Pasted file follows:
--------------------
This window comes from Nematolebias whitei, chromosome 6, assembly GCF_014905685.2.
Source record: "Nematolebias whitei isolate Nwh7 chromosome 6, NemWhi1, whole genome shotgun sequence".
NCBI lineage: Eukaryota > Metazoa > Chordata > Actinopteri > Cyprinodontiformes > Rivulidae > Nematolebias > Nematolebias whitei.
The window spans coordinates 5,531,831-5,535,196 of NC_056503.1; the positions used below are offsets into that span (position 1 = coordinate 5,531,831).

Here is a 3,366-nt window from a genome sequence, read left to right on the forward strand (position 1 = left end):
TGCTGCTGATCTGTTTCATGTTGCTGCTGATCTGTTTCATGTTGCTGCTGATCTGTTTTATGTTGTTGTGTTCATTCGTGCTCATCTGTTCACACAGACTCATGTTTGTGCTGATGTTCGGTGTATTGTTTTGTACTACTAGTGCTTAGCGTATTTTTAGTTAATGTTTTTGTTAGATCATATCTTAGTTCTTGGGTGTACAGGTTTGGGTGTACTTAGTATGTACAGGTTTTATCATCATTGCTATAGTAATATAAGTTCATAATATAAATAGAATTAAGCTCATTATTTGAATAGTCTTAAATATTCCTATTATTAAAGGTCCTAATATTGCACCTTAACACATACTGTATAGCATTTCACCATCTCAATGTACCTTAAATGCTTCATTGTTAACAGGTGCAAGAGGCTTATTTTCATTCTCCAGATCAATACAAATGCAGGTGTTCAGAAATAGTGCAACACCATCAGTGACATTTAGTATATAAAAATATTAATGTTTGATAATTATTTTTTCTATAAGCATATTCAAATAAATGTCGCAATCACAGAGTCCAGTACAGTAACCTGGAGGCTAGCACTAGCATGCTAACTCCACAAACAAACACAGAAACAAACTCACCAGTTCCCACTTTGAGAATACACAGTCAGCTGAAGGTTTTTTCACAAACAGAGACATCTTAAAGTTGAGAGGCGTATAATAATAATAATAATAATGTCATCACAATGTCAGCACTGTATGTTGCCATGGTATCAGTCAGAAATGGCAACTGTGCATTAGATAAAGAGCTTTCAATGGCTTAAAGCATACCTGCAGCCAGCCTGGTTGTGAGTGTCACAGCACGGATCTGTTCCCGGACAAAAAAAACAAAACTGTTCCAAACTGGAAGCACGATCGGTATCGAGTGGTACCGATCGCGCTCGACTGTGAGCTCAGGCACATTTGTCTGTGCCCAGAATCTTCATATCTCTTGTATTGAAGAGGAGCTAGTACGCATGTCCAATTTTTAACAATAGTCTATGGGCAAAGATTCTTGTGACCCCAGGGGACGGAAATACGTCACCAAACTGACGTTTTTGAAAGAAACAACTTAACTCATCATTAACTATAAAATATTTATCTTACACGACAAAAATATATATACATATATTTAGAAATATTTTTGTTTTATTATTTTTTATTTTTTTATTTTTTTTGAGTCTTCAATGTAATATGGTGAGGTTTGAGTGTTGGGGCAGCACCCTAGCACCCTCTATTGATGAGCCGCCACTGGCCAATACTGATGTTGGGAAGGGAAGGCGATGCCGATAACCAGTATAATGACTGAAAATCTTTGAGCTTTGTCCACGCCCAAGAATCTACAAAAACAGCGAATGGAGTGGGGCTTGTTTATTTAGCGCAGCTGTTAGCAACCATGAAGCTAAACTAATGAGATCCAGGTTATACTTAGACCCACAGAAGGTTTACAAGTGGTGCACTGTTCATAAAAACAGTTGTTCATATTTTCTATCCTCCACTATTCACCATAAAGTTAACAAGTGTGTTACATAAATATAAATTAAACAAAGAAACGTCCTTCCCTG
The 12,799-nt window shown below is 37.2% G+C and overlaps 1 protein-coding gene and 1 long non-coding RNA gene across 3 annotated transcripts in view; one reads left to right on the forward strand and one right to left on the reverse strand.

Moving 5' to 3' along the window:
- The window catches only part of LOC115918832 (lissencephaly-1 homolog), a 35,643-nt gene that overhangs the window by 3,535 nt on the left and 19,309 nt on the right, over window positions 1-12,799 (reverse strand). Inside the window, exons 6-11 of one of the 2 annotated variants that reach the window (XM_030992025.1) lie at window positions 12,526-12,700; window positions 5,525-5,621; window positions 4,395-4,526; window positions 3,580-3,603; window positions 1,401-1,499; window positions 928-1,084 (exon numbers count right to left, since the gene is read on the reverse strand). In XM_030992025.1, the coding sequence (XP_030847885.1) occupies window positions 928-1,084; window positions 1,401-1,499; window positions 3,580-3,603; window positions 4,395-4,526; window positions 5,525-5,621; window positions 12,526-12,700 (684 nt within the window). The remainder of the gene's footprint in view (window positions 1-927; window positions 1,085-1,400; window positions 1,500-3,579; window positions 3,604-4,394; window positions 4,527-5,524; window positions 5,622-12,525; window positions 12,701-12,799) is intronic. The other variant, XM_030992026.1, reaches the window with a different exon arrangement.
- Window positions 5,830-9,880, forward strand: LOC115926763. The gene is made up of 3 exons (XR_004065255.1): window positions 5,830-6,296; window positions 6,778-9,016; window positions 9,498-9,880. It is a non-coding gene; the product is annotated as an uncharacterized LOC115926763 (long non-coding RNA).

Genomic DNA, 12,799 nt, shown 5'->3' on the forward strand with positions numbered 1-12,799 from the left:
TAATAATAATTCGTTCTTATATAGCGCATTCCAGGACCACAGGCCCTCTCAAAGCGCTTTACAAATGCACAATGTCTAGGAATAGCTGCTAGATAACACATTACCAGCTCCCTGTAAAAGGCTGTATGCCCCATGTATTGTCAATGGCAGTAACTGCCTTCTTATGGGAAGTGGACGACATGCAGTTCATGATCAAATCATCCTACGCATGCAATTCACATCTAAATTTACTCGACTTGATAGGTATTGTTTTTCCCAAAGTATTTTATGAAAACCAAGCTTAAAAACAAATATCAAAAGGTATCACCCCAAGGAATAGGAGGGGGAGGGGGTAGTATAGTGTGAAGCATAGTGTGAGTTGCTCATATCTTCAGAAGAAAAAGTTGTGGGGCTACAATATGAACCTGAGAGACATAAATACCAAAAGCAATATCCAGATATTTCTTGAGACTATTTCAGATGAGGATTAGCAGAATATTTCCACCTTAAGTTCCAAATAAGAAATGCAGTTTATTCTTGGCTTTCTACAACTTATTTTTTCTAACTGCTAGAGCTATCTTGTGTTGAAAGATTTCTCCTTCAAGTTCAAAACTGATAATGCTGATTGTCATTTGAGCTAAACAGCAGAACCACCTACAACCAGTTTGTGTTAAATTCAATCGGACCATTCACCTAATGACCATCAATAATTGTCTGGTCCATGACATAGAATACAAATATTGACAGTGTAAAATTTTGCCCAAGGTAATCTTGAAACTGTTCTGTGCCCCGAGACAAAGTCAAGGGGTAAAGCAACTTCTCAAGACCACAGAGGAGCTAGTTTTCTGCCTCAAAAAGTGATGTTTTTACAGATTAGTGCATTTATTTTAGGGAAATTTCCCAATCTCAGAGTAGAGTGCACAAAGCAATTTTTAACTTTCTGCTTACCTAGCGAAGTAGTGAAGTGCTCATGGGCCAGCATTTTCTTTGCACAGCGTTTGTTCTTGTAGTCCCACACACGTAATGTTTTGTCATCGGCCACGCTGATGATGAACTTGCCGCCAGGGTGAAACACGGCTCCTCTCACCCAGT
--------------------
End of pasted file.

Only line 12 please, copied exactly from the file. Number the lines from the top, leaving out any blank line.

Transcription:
TAATAATAATTCGTTCTTATATAGCGCATTCCAGGACCACAGGCCCTCTCAAAGCGCTTTACAAATGCACAATGTCTAGGAATAGCTGCTAGATAACACATTACCAGCTCCCTGTAAAAGGCTGTATGCCCCATGTATTGTCAATGGCAGTAACTGCCTTCTTATGGGAAGTGGACGACATGCAGTTCATGATCAAATCATCCTACGCATGCAATTCACATCTAAATTTACTCGACTTGATAGGTATTGTTTTTCCCAAAGTATTTTATGAAAACCAAGCTTAAAAACAAATATCAAAAGGTATCACCCCAAGGAATAGGAGGGGGAGGGGGTAGTATAGTGTGAAGCATAGTGTGAGTTGCTCATATCTTCAGAAGAAAAAGTTGTGGGGCTACAATATGAACCTGAGAGACATAAATACCAAAAGCAATATCCAGATATTTCTTGAGACTATTTCAGATGAGGATTAGCAGAATATTTCCACCTTAAGTTCCAAATAAGAAATGCAGTTTATTCTTGGCTTTCTACAACTTATTTTTTCTAACTGCTAGAGCTATCTTGTGTTGAAAGATTTCTCCTTCAAGTTCAAAACTGATAATGCTGATTGTCATTTGAGCTAAACAGCAGAACCACCTACAACCAGTTTGTGTTAAATTCAATCGGACCATTCACCTAATGACCATCAATAATTGTCTGGTCCATGACATAGAATACAAATATTGACAGTGTAAAATTTTGCCCAAGGTAATCTTGAAACTGTTCTGTGCCCCGAGACAAAGTCAAGGGGTAAAGCAACTTCTCAAGACCACAGAGGAGCTAGTTTTCTGCCTCAAAAAGTGATGTTTTTACAGATTAGTGCATTTATTTTAGGGAAATTTCCCAATCTCAGAGTAGAGTGCACAAAGCAATTTTTAACTTTCTGCTTACCTAGCGAAGTAGTGAAGTGCTCATGGGCCAGCATTTTCTTTGCACAGCGTTTGTTCTTGTAGTCCCACACACGTAATGTTTTGTCATCGGCCACGCTGATGATGAACTTGCCGCCAGGGTGAAACACGGCTCCTCTCACCCAGT